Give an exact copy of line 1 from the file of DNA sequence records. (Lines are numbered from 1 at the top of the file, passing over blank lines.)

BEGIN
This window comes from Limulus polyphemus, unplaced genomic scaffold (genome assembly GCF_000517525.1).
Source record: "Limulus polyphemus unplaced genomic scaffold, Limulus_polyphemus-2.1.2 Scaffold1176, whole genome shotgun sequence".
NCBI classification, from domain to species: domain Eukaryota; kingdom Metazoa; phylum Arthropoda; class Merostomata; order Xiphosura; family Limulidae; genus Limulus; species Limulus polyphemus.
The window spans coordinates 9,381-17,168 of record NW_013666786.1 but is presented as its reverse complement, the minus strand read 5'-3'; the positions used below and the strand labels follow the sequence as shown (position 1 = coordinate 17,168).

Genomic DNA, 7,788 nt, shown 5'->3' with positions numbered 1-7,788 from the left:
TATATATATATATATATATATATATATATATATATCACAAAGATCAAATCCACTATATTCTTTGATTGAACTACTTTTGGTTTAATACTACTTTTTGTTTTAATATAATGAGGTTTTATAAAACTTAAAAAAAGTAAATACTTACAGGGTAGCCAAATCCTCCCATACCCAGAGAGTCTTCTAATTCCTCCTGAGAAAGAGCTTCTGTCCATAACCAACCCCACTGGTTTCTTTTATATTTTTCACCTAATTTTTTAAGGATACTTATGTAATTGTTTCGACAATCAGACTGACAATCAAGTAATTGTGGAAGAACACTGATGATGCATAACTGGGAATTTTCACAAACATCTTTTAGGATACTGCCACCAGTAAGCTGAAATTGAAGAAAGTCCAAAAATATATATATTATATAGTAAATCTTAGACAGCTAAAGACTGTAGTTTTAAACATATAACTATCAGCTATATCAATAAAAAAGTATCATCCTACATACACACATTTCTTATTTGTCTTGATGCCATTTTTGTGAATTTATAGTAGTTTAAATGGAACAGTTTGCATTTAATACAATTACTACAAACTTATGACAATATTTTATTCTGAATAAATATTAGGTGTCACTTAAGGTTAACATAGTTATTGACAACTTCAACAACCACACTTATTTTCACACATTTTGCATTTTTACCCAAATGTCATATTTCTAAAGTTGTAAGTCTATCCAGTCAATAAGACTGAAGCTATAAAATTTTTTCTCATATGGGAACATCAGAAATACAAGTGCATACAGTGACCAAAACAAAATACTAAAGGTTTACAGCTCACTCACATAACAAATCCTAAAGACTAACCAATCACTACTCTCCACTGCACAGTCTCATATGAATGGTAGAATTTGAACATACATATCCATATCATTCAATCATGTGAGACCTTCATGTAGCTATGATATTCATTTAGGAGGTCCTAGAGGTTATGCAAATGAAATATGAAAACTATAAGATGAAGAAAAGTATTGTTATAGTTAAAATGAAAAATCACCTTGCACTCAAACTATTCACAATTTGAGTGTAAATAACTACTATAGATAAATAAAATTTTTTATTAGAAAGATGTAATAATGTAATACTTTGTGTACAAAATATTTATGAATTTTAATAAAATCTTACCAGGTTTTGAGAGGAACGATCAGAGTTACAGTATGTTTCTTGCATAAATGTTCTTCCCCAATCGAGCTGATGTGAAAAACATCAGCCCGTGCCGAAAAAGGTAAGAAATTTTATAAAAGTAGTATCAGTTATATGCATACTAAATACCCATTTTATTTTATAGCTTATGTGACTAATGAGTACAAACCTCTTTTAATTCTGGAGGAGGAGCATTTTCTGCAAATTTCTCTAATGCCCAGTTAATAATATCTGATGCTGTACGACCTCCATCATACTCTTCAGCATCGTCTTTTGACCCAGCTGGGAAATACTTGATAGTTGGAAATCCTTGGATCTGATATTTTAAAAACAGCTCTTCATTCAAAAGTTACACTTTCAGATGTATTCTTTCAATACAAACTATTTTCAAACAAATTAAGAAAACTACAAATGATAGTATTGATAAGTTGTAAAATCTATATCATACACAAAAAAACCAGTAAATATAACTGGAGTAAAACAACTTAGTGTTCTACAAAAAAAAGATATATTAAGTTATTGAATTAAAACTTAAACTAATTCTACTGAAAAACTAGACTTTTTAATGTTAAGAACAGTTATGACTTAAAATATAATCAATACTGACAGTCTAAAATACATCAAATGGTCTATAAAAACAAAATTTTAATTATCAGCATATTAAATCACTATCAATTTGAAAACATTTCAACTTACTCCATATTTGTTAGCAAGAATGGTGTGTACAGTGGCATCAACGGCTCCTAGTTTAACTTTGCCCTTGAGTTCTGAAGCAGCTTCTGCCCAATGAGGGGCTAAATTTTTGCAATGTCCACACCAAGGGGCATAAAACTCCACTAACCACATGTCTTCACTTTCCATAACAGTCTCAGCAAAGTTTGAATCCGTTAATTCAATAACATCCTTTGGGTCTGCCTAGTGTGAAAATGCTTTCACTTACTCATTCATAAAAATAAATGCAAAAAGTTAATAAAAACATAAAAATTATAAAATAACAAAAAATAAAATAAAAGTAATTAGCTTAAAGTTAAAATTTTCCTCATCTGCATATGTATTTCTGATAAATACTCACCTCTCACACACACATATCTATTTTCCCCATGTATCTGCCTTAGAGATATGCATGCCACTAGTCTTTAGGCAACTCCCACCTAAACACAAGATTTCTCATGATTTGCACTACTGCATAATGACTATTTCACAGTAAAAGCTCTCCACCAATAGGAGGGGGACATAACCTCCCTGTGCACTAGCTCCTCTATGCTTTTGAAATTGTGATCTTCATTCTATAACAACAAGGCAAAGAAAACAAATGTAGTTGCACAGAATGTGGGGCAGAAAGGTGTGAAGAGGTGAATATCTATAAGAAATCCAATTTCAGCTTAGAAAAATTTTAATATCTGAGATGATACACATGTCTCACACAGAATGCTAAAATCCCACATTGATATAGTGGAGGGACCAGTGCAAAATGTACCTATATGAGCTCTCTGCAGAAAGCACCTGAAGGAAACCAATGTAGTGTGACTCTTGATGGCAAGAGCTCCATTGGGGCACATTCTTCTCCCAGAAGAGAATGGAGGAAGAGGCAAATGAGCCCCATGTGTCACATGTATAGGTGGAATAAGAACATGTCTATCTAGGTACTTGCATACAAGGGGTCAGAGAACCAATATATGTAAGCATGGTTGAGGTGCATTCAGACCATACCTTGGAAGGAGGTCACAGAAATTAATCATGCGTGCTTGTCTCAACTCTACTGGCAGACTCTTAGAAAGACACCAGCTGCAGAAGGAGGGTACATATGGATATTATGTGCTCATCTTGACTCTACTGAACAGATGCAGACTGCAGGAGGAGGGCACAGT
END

This window comes from Limulus polyphemus, unplaced genomic scaffold (genome assembly GCF_000517525.1).